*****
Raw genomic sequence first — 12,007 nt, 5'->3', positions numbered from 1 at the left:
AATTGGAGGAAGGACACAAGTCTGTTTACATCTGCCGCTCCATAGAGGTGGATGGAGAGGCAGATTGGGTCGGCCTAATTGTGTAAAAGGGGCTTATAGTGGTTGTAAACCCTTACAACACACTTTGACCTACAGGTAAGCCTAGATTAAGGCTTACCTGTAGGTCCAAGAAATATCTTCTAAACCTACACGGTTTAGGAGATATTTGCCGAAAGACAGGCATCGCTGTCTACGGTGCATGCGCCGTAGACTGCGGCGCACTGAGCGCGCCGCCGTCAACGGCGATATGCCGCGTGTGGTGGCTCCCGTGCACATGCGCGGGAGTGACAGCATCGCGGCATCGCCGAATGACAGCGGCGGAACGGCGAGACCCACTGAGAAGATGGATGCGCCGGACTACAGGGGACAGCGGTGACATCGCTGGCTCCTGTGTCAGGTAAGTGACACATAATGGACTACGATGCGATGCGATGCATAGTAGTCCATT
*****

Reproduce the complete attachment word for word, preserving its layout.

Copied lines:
Raw genomic sequence first — 12,007 nt, 5'->3', positions numbered from 1 at the left:
AATTGGAGGAAGGACACAAGTCTGTTTACATCTGCCGCTCCATAGAGGTGGATGGAGAGGCAGATTGGGTCGGCCTAATTGTGTAAAAGGGGCTTATAGTGGTTGTAAACCCTTACAACACACTTTGACCTACAGGTAAGCCTAGATTAAGGCTTACCTGTAGGTCCAAGAAATATCTTCTAAACCTACACGGTTTAGGAGATATTTGCCGAAAGACAGGCATCGCTGTCTACGGTGCATGCGCCGTAGACTGCGGCGCACTGAGCGCGCCGCCGTCAACGGCGATATGCCGCGTGTGGTGGCTCCCGTGCACATGCGCGGGAGTGACAGCATCGCGGCATCGCCGAATGACAGCGGCGGAACGGCGAGACCCACTGAGAAGATGGATGCGCCGGACTACAGGGGACAGCGGTGACATCGCTGGCTCCTGTGTCAGGTAAGTGACACATAATGGACTACGATGCGATGCGATGCATAGTAGTCCATT